Twelve years later, Laura and her father are admiring the sunset in front of the castle when her father tells her of a letter from his friend, General Spielsdorf. The General was supposed to bring his niece, Bertha Rheinfeldt, to visit the two, but the niece suddenly died under mysterious circumstances. The General ambiguously concludes that he will discuss the circumstances in detail when they meet later.
Laura, saddened by the loss of a potential friend, longs for a companion. A carriage accident outside Laura’s home unexpectedly brings a girl of Laura’s age into the family’s care. Her name is Carmilla. Both girls instantly recognize the other from the “dream” they both had when they were young.
Carmilla appears injured after her carriage accident, but her mysterious mother informs Laura’s father that her journey is urgent and cannot be delayed. She arranges to leave her daughter with Laura and her father until she can return in three months. Before she leaves, she sternly notes that her daughter will not disclose any information whatsoever about her family, past, or herself, and that Carmilla is of sound mind. Laura comments that this information seems needless to say, and her father laughs it off.
Carmilla and Laura grow to be very close friends, but occasionally Carmilla’s mood abruptly changes. She sometimes makes unsettling romantic advances towards Laura.
“I have been in love with no one, and never shall,” she whispered, “unless it should be with you.”
How beautiful she looked in the moonlight!
Shy and strange was the look with which she quickly hid her face in my neck and hair, with tumultuous sighs, that seemed almost to sob, and pressed in mine a hand that trembled.
Her soft cheek was glowing against mine. “Darling, darling,” she murmured, “I live in you; and you would die for me, I love you so.”
I started from her.
She was gazing on me with eyes from which all fire, all meaning had flown, and a face colorless and apathetic.
“Is there a chill in the air, dear?” she said drowsily. “I almost shiver; have I been dreaming? Let us come in. Come; come; come in.”
Carmilla refuses to tell anything about herself, despite questioning by Laura. Her secrecy is not the only mysterious thing about Carmilla; she never joins the household in its prayers, she sleeps much of the day, and she seems to sleepwalk outside at night.
„You will think me cruel, very selfish, but love is always selfish; the more ardent the more selfish. How jealous I am you cannot know. You must come with me, loving me, to death; or else hate me, and still come with me, and hating me through death and after. There is no such word as indifference in my apathetic nature.”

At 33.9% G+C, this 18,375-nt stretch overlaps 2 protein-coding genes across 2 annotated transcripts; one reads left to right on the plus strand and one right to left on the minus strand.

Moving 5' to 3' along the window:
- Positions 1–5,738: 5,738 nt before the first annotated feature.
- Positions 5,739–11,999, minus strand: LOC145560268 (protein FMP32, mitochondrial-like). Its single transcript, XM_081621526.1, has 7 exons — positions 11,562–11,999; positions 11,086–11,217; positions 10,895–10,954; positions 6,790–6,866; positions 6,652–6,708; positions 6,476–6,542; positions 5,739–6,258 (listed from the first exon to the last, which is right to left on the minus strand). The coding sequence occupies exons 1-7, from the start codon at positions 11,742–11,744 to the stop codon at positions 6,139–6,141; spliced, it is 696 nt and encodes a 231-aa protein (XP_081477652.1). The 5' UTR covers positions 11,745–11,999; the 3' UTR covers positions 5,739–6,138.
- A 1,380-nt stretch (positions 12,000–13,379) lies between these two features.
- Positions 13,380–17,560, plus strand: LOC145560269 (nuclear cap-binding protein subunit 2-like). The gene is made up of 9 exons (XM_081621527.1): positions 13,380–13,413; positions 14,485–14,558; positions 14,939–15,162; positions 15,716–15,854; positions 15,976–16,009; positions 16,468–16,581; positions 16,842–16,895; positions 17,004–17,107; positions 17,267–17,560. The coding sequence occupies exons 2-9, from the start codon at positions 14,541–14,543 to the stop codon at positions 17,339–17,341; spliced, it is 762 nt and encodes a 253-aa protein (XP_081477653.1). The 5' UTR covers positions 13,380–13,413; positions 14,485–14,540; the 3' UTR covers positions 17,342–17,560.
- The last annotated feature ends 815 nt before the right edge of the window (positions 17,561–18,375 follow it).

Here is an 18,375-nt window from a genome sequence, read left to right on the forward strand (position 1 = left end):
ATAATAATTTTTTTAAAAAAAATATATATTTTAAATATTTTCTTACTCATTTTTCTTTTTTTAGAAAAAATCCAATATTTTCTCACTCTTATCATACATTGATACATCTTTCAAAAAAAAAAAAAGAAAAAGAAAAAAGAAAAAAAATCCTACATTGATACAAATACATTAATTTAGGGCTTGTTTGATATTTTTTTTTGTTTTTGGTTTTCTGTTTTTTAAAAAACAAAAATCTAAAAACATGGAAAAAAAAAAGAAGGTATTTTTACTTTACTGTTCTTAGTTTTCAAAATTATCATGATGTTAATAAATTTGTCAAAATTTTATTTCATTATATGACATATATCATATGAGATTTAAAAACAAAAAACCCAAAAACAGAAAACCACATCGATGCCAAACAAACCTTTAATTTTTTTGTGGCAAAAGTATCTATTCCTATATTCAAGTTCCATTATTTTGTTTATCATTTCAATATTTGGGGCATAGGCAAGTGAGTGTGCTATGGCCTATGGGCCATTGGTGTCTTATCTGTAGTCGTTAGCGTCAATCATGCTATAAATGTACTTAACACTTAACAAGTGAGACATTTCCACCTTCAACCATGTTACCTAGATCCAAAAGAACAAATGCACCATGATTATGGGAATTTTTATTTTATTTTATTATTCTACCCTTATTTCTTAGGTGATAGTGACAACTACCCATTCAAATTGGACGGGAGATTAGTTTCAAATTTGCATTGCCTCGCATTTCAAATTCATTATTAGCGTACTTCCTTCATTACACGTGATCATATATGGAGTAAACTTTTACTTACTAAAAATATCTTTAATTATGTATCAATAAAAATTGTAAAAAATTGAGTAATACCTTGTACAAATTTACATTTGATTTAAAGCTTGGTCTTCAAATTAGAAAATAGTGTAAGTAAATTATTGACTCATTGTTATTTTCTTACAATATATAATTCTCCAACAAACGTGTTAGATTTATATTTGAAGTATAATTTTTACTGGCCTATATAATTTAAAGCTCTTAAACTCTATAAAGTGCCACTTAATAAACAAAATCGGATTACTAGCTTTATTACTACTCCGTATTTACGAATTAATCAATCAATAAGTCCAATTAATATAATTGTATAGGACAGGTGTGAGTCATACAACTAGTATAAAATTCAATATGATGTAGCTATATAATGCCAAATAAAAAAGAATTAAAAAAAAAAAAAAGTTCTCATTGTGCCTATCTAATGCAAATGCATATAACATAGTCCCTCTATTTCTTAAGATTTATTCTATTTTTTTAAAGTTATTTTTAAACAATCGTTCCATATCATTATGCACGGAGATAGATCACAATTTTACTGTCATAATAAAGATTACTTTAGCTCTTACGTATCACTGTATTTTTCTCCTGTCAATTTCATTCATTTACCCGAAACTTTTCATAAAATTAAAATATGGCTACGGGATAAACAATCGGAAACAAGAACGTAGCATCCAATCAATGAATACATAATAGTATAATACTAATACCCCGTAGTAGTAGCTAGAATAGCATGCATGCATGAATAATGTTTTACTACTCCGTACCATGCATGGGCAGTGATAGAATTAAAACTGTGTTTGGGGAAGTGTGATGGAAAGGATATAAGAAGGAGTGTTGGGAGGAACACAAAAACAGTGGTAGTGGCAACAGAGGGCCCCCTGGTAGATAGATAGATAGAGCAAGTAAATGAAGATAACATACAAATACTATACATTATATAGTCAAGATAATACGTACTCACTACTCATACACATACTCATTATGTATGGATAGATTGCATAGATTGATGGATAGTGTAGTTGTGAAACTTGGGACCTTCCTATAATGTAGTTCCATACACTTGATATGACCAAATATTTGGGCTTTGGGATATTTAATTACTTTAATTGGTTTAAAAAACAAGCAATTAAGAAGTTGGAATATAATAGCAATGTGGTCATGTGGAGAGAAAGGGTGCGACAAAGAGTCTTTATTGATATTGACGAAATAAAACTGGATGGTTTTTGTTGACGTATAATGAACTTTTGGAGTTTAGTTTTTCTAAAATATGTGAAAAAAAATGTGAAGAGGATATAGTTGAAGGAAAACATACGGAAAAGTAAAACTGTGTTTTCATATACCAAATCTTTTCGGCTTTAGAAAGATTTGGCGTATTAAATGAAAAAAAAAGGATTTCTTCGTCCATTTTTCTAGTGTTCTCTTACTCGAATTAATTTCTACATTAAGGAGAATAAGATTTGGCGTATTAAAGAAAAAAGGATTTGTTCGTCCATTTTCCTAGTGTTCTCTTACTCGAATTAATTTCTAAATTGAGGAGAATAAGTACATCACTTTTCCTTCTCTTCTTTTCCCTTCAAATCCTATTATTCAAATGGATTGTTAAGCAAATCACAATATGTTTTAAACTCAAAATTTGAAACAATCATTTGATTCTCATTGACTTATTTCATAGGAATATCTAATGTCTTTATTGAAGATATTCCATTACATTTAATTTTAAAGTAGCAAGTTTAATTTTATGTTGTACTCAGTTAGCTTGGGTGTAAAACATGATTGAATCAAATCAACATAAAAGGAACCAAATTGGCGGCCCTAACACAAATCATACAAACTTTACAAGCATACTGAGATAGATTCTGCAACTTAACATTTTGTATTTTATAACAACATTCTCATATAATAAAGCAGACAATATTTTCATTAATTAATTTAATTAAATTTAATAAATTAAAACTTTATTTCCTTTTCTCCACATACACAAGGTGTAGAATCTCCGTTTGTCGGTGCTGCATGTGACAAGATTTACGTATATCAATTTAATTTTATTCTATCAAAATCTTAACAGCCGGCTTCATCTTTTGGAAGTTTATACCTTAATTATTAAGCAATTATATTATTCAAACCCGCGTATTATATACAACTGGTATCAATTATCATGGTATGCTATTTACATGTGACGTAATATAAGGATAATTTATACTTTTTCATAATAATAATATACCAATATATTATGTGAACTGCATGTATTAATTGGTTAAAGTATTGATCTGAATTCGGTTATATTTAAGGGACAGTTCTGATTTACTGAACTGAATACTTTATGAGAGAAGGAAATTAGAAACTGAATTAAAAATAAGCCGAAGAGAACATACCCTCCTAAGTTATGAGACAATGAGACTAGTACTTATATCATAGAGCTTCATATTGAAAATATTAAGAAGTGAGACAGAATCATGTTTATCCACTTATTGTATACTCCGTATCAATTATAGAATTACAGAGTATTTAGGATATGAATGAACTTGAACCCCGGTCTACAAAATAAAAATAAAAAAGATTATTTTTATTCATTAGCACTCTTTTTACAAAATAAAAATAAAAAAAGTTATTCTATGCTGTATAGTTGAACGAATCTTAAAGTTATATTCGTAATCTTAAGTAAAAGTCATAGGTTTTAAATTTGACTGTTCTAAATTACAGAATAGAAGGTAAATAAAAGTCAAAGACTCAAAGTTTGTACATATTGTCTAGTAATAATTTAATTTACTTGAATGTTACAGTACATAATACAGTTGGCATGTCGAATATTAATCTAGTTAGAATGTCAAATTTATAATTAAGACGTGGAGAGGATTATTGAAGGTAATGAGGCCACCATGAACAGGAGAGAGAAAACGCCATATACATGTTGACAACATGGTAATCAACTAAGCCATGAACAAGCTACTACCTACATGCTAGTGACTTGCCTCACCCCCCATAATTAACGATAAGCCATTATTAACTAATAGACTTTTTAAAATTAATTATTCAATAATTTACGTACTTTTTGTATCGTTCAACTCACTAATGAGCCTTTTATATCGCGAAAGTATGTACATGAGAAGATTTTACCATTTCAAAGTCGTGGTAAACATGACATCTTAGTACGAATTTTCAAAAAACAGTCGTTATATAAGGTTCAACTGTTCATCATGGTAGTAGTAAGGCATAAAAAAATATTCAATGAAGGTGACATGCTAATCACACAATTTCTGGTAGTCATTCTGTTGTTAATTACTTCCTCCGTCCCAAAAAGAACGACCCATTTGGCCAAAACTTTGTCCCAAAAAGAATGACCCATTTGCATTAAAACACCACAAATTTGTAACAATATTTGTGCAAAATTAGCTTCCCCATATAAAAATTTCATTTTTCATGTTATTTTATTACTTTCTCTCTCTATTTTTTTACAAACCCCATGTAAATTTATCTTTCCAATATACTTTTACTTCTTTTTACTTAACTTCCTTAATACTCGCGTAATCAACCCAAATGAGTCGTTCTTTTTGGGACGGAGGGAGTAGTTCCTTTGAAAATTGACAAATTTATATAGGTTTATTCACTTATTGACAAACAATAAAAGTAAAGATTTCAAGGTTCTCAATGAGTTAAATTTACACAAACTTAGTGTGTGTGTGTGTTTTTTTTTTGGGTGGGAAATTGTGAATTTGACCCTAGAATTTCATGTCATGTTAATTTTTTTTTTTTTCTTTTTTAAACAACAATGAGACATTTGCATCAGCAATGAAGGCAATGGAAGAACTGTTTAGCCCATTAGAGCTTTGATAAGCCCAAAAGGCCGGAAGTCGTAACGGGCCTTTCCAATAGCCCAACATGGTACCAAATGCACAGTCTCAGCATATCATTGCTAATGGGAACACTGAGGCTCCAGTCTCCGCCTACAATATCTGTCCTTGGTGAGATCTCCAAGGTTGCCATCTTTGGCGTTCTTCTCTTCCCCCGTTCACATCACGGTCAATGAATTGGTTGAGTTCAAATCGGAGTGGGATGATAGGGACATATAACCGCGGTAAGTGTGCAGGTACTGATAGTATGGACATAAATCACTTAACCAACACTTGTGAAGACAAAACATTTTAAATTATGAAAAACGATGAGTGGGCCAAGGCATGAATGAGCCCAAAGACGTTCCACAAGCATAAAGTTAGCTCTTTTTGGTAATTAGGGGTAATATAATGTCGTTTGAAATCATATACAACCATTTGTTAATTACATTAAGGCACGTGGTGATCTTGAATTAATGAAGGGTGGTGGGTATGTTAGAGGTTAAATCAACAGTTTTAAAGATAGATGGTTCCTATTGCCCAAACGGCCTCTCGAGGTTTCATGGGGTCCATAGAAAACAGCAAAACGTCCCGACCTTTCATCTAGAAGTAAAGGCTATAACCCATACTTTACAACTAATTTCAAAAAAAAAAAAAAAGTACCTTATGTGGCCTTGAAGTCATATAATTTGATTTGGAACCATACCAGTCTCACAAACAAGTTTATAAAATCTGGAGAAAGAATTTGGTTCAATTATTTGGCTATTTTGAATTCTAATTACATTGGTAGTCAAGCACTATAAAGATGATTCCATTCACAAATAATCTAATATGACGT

She quickly insinuates herself into the household, and despite a certain strangeness in her habits and conversation, succeeds in seducing the unsuspecting Laura. This proves a fairly simple task, as Laura has a strange fascination with her newfound friend, stemming from a dream she had when she was just a small child. Little does she know that Carmilla is gradually sucking her dry of blood. The lesbianesque scenes that occur between Carmilla and Laura are surprisingly risque for the period. The girls spend many langurous hours kissing, fondling, and gazing into each others eyes. Carmilla even professes her love for Laura, though this doesn’t stop her from continuing her nightly visitations.
“Dearest, your little heart is wounded; think me not cruel because I obey the irresistible law of my strength and weakness; if your dear heart is wounded, my wild heart bleeds with yours. In the rapture of my enormous humiliation I live in your warm life, and you shall die–die, sweetly die–into mine. I cannot help it; as I draw near to you, you, in your turn, will draw near to others, and learn the rapture of that cruelty, which yet is love; so, for a while, seek to know no more of me and mine, but trust me with all your loving spirit.”
“From these foolish embraces, which were not of very frequent occurrence,
I must allow, I used to wish to extricate myself; but my energies seemed
to fail me. Her murmured words sounded like a lullaby in my ear, and
soothed my resistance into a trance, from which I only seemed to recover
myself when she withdrew her arms.
In these mysterious moods I did not like her. I experienced a strange
tumultuous excitement that was pleasurable, ever and anon, mingled with
a vague sense of fear and disgust. I had no distinct thoughts about her
while such scenes lasted, but I was conscious of a love growing into
adoration, and also of abhorrence. This I know is paradox, but I can
make no other attempt to explain the feeling.”